...as filaments of memory spin...
(1996, rev. 1998) for wind ensemble
instrumentation: (large concert band, grade 6)
duration: 10 minutes
premiere: IU Wind Ensemble, Ray Cramer, October 27, 1998.
live performance audio excerpts (arrowheads navigate tracks):
The cover art is by Melissa Thornburg, who kindly gave permission to reproduce this excerpt from her "Watercolor Memorial" to Richard.
A 1998 Indiana University Summer Faculty Fellowship provided support for this composition.
During my high school years in Portland, Oregon, I was fortunate to know three exceptional human beings, all of whom taught music at Jefferson High School, and all of whom died at young ages: Sonny King (jazz saxophone), Dee Wiggins (percussion), and Richard Thornburg (trumpet). Not only were these men superb musicians and teachers - they were absolutely three of the most gentle, unselfish, and kind people I have known. In 1996 I composed a three-movement symphony in memory of these three good friends, and in the summer of 1998, I recomposed a version of the third movement for Symphonic Band.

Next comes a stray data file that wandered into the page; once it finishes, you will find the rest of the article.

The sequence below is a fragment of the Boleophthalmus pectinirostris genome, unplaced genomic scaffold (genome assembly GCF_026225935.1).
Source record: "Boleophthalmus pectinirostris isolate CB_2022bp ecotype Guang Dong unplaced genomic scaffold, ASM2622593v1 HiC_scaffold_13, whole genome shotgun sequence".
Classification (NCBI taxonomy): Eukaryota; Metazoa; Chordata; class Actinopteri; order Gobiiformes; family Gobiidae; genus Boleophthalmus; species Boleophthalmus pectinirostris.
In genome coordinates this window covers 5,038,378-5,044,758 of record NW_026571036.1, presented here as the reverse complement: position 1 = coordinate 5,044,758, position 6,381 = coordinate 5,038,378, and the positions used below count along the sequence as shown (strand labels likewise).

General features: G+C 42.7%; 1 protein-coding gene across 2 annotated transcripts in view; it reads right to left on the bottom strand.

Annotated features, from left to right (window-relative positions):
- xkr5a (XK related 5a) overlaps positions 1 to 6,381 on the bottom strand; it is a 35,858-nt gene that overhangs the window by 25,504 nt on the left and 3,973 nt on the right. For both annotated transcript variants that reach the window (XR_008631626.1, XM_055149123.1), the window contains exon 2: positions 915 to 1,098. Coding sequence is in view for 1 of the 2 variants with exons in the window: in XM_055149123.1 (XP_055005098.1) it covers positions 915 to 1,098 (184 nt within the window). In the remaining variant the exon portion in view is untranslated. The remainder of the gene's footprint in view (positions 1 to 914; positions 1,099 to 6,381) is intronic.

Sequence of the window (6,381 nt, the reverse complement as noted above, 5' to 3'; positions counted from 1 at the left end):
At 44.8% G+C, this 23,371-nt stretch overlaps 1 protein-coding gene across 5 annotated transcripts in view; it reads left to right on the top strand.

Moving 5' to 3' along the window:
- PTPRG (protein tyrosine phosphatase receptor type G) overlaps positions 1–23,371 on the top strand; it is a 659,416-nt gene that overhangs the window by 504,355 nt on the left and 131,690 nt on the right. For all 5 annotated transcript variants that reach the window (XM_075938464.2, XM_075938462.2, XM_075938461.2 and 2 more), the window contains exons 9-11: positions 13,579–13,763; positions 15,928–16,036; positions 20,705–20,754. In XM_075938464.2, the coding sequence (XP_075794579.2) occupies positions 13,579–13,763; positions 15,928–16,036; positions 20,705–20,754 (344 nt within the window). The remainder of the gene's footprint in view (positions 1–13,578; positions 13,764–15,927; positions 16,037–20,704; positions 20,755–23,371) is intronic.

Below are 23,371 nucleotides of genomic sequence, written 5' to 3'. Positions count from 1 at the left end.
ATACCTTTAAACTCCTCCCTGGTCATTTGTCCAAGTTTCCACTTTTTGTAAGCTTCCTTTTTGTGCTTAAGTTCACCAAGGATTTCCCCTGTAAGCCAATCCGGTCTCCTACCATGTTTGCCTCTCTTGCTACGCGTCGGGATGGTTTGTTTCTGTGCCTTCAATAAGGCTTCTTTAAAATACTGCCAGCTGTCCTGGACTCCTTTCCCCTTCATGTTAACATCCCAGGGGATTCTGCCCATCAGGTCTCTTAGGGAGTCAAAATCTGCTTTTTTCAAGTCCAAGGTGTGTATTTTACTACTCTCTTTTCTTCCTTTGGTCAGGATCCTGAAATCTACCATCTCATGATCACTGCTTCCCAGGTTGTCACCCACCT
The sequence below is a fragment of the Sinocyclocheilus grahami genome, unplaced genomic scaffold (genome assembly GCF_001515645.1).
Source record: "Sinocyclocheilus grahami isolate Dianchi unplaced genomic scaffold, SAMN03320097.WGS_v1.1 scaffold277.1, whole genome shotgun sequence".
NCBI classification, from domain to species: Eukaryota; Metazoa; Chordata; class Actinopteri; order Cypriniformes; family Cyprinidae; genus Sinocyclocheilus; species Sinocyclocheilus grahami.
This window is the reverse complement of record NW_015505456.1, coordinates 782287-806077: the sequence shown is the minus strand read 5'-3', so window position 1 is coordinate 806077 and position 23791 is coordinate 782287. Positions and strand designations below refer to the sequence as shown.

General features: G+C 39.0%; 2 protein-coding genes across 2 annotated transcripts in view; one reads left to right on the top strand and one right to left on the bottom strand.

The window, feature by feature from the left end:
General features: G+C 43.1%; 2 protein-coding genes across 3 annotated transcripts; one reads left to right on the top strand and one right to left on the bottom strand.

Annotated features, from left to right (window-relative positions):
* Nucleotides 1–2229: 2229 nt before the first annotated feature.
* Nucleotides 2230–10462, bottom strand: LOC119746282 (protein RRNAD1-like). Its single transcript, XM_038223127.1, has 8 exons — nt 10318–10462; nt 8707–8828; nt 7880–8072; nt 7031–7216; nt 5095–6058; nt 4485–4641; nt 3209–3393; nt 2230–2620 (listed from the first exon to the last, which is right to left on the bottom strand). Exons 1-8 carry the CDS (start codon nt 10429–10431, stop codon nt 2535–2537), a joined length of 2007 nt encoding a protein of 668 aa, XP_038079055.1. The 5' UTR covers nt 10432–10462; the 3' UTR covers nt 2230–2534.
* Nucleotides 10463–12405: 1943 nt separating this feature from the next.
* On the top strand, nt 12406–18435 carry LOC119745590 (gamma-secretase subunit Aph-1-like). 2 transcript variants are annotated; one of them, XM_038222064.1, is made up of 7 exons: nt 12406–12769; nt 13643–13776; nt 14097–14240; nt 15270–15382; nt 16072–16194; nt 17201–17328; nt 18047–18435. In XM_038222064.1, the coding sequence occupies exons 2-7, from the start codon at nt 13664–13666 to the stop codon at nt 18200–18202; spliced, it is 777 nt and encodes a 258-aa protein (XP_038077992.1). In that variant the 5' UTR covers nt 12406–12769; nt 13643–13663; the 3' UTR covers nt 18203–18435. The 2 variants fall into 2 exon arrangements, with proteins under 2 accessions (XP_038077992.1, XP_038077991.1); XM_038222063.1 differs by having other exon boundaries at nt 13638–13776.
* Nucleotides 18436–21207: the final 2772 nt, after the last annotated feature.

...as filaments of memory spin... was inspired by memories of Richard Thornburg, a former second trumpet in the Oregon Symphony whose beautifully warm tone, lyrical playing, and gentle spirit were daily inspirations throughout high school. Mr. Thornburg practiced Tai Chi, and the idea of balance became important in this movement in a number of ways. For instance, most of the important events in the movement are 'in balance,' each having three presentations: offstage trumpet calls, 'sighs,' 'swirls,' mensural canons, a melodic lament, and a scalar, diatonic phrase. A sequence from Johann Hermann Schein's (1586-1630) Padouana, which my High School brass quintet frequently performed, is used during the climax of the work. The offstage trumpets play a fusion of earlier material and one of Mr. Thornburg's favorite melodies, The Last Rose of Summer, which is clearly revealed in the final, most distant call.
Conductor James DePreist provided the impetus for the Symphony as a whole, and his poem, Its luminous links, found in The Distant Siren, provides the subtitle for this movement.